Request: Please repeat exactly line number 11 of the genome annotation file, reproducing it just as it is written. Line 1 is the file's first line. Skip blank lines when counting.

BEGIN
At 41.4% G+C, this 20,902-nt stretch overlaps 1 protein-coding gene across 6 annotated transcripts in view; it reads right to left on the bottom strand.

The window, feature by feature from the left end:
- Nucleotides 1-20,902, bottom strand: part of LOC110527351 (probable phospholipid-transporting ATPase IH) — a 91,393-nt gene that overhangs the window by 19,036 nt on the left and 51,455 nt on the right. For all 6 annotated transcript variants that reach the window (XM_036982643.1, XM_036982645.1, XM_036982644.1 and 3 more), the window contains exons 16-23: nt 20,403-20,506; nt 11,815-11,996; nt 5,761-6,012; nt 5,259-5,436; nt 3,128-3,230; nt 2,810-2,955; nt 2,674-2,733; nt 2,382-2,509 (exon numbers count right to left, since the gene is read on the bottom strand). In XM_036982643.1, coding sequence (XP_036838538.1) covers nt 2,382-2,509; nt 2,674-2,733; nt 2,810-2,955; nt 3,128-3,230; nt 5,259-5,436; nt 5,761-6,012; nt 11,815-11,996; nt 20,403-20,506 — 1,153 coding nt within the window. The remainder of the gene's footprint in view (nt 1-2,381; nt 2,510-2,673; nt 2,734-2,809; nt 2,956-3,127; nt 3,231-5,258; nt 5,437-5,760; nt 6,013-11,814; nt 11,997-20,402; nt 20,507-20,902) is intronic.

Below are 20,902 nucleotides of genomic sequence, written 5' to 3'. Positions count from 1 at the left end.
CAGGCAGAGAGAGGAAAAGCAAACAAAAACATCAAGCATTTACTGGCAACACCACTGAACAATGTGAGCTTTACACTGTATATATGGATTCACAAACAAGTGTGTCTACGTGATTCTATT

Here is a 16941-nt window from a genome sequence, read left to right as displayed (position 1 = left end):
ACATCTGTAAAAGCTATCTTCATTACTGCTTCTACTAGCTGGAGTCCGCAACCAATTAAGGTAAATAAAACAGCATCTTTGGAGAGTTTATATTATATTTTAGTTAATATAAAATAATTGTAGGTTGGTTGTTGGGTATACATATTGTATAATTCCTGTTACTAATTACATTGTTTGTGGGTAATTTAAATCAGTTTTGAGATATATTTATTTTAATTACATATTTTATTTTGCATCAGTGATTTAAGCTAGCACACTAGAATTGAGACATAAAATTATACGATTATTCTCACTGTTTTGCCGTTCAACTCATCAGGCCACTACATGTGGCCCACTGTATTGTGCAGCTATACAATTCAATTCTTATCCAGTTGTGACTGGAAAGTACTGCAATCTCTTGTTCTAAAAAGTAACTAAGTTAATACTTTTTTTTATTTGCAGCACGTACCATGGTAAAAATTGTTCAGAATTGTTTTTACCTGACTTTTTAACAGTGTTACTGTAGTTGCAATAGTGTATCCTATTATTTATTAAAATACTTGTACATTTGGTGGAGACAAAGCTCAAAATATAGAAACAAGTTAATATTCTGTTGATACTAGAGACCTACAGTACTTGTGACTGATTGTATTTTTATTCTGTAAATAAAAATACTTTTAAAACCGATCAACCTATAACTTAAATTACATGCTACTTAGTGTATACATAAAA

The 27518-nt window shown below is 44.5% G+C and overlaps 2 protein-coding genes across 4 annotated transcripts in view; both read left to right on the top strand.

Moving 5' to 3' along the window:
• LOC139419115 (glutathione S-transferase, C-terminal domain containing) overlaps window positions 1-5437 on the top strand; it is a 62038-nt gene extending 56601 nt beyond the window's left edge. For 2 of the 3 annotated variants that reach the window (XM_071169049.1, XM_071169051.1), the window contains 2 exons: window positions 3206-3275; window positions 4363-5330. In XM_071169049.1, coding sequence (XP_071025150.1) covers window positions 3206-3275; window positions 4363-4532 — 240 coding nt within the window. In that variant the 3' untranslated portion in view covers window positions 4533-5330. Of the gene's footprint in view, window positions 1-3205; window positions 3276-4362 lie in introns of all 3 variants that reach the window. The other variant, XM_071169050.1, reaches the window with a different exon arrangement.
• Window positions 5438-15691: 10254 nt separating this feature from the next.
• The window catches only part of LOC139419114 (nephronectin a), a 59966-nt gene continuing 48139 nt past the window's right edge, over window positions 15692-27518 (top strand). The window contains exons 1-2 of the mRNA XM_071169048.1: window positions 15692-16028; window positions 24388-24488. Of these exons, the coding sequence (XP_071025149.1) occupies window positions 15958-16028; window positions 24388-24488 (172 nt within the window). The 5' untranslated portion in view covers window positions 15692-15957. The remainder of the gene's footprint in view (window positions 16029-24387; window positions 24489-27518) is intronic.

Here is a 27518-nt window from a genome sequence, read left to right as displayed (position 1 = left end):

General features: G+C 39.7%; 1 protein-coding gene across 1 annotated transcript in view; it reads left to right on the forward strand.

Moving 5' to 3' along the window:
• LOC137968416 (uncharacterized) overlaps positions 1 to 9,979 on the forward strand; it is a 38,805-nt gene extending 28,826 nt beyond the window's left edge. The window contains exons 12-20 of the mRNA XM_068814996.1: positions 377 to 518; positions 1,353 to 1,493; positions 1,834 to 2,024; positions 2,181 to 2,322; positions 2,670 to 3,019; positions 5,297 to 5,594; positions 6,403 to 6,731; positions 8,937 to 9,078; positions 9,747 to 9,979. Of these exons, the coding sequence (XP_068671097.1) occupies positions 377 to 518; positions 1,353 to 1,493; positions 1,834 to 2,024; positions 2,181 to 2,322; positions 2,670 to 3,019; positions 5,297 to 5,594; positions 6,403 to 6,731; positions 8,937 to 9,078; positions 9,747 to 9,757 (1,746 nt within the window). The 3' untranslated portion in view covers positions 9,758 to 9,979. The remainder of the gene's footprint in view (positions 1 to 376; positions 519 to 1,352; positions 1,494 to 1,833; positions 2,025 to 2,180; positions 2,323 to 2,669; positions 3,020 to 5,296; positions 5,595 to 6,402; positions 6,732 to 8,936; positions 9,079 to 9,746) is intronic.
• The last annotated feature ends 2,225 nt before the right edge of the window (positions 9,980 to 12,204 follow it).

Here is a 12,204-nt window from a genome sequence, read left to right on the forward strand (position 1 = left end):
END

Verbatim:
• Window positions 5438-15691: 10254 nt separating this feature from the next.